“It worked out as you expected,” replied Algy. “A man calling himself Lal Din’s brother rolled up, asking for him. I told him Lal Din was sick. He went off and I followed him.”

“Good. Where did he go?”

“To the docks, to the warehouse of Tahil and Larapindi. I hung around for some time but he didn’t come out, although there seemed to be a fair amount of activity.”

“There’ll be more, presently,” promised Biggles. “I fancy that warehouse is the target for to-night. I’m just waiting for confirmation. I shall be glad when this show is over; I’m missing my beauty sleep. Ah—here’s the coffee.”

“What happened at Jangpur?” asked Ginger. “The others have told me what happened here.”

Biggles gave a brief account of events at Jangpur. He had just finished when the Air Commodore came in.

“I got the information you wanted,” he announced. “I’m afraid you’ll be disappointed; the money seems to have been issued in the ordinary course of business.”

“It would be,” muttered Biggles cynically.

“It’s part of a pay-roll issued by the Peninsular and Oriental Bank, to—just a minute.” The Air Commodore fumbled with a slip of paper.

“Tahil and Larapindi?” suggested Biggles.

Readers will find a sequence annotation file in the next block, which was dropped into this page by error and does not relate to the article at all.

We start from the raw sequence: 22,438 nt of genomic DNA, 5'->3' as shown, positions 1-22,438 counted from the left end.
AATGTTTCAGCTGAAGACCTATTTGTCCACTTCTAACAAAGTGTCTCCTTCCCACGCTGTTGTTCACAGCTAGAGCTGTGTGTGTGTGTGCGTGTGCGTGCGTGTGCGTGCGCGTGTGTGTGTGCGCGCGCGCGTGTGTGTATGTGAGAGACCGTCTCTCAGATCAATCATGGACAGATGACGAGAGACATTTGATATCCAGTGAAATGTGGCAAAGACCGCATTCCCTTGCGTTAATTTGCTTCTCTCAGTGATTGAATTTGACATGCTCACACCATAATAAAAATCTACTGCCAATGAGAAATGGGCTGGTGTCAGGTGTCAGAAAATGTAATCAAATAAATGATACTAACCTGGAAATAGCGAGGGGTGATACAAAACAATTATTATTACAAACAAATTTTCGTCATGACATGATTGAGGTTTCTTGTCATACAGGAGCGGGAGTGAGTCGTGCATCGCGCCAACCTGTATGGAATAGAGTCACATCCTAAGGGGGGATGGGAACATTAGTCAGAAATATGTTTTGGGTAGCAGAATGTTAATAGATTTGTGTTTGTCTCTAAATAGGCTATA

The Air Commodore stared. “That’s right. How the deuce did you guess that?”

“I wasn’t guessing,” returned Biggles. “Thanks, sir. You can go to bed now. I may have some good news for you in the morning.”

“Are you going out?”

“We are.”

“Can I come?”

Biggles shook his head. “You’d be better advised to keep out of the way. What 666 Squadron is going to do, or may have to do, to-night, is entirely unofficial. There’s no place for an Air Commodore.”

“All right. I’ll leave you to it.” The Air Commodore looked at Biggles suspiciously. “Be careful.” He went out.

“Are we really going down to this warehouse place?” asked Tug.

“Probably. It depends. I have a call to make first.”

“But I say, old boy, it’s a bit late for making calls, isn’t it?” queried Bertie.

“Not too late, I hope.”

“Say! Suppose there’s nobody at the warehouse?” put in Tex. “How shall we get in?”